Issues of social organization, and communal mores, including those touching on the status of women, are matters for the state--and the First Pillar.  Issues of corporate involvement in issues touching on the status of women--as realized within corporate operations--are matters at the heart fo the Second Pillar.  Those issues, in that context, give rise to an autonomous set of responsibilities, the touchstone of which is not necessarily dependent on the resolution of gender status issues within a particular state.  As such, data gathering and analysis is critical for the production of corporate action that may lead to treatment of women, and responses to concerns touching on the status and treatment of women, within the corporation in ways that are distinct from those prssumed satisfactory elswhere within the state in which a corporation operates.  The object is to control the behavior of corporations, not to reform the social, political and legal structures of the states in which such corporations operate.  This is an especially important distinction in cases where multinational corporations are operating within host states that have a long history of colonialism and a strong sensitivity to interference with sovereign prerogatives.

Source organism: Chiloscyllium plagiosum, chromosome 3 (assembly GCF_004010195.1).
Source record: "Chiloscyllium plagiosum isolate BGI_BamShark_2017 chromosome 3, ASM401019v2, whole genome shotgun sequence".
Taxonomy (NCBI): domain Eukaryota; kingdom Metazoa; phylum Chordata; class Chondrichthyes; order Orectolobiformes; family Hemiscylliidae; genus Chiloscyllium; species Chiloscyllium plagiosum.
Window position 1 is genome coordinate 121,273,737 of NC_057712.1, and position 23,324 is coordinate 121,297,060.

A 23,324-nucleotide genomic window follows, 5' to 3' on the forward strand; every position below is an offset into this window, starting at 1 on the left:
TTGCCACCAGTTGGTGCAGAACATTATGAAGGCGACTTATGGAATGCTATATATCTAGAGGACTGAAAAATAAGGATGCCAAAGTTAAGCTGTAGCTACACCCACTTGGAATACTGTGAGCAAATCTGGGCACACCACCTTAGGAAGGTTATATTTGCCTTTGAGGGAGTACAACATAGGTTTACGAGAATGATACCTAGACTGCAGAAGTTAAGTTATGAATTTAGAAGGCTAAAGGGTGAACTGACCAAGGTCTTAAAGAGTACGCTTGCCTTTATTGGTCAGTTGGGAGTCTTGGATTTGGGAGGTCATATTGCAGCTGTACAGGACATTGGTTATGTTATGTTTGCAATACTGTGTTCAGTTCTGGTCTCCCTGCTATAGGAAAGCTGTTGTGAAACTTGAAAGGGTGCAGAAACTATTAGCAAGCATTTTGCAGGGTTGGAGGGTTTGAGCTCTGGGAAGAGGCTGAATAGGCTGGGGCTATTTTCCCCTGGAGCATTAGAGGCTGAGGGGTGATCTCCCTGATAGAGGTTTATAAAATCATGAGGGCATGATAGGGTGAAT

But this bifurcated approach also produces a set of potentially necessary tensions.  First, at its limit, it may produce a situation where the corporate responsibility to respect is inconsistent with the obligations imposed through host state law.   See, Larry Catá Backer, Business and Human Rights Part XVI--Implementation: When International and National Norms Conflict, Law at the End of the Day, Feb. 17, 2010.  Second, the distinction between the "social formation of gender biases" and "creating or exacerbating existing gender biases" through corporate policy may be both artificial and difficult to keep separate.  Indeed, one recalls the approach of the Sullivan Principles was to focus directly on corporate behavior as a means of projecting social-cultural-and legal change into the host states in which these principles were applied. "General Motors was the largest employer of blacks in South Africa at that time, and Sullivan decided to use his position on the Board of Directors to apply economic pressure to end the unjust system.  The result was the Sullivan Principles, which became the blueprint for ending apartheid."  The Sullivan Principles.  The successor Global Sullivan Principles makes these connections explicit.  The resulting political program inherent in application of corporate second pillar responsibilities may produce friction., especially if the methodological focus is understood as containing a substantive element targeting the host state.   Lastly, the nature of gender rights remains highly contested.  This produces fracture, even in the approach to data gathering.  Consider, in this regard, the connection between the Universal Declaration of Human Rights and the Cairo Declaration on Human Rights in Islam.  Their possible complementarity (or incompatibility) may substantially direct both the methodological framework within which gender issues are understood, and data harvested, as well as the analytics produced therefrom.